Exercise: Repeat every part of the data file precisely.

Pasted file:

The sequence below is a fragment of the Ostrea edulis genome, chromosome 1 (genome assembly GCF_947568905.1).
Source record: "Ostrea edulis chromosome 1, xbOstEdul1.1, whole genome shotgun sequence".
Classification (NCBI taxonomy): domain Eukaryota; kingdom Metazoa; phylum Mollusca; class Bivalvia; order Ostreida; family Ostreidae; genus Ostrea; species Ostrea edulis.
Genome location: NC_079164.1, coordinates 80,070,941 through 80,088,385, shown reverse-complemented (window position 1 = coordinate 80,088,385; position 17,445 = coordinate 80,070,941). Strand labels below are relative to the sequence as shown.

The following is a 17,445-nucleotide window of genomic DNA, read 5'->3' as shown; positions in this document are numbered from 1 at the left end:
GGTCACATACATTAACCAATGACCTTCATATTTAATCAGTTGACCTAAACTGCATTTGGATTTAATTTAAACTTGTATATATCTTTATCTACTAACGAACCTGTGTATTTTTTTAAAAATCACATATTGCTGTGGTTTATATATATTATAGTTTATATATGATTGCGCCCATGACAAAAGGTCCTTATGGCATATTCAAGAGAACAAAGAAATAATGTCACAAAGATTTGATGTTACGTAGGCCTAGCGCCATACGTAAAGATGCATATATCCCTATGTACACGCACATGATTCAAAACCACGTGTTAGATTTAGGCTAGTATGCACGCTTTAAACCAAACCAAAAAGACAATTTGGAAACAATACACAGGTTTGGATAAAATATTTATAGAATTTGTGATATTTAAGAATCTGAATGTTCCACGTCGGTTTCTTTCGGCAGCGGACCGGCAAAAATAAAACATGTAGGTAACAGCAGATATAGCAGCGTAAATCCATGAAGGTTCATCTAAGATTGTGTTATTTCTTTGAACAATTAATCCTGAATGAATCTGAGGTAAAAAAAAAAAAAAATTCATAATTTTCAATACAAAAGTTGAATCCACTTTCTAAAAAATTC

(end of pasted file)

The sequence below is a fragment of the Ostrea edulis genome, chromosome 1 (genome assembly GCF_947568905.1).
Source record: "Ostrea edulis chromosome 1, xbOstEdul1.1, whole genome shotgun sequence".
Classification (NCBI taxonomy): domain Eukaryota; kingdom Metazoa; phylum Mollusca; class Bivalvia; order Ostreida; family Ostreidae; genus Ostrea; species Ostrea edulis.
Genome location: NC_079164.1, coordinates 80,070,941 through 80,088,385, shown reverse-complemented (window position 1 = coordinate 80,088,385; position 17,445 = coordinate 80,070,941). Strand labels below are relative to the sequence as shown.

The following is a 17,445-nucleotide window of genomic DNA, read 5'->3' as shown; positions in this document are numbered from 1 at the left end:
GGTCACATACATTAACCAATGACCTTCATATTTAATCAGTTGACCTAAACTGCATTTGGATTTAATTTAAACTTGTATATATCTTTATCTACTAACGAACCTGTGTATTTTTTTAAAAATCACATATTGCTGTGGTTTATATATATTATAGTTTATATATGATTGCGCCCATGACAAAAGGTCCTTATGGCATATTCAAGAGAACAAAGAAATAATGTCACAAAGATTTGATGTTACGTAGGCCTAGCGCCATACGTAAAGATGCATATATCCCTATGTACACGCACATGATTCAAAACCACGTGTTAGATTTAGGCTAGTATGCACGCTTTAAACCAAACCAAAAAGACAATTTGGAAACAATACACAGGTTTGGATAAAATATTTATAGAATTTGTGATATTTAAGAATCTGAATGTTCCACGTCGGTTTCTTTCGGCAGCGGACCGGCAAAAATAAAACATGTAGGTAACAGCAGATATAGCAGCGTAAATCCATGAAGGTTCATCTAAGATTGTGTTATTTCTTTGAACAATTAATCCTGAATGAATCTGAGGTAAAAAAAAAAAAAAATTCATAATTTTCAATACAAAAGTTGAATCCACTTTCTAAAAAATTC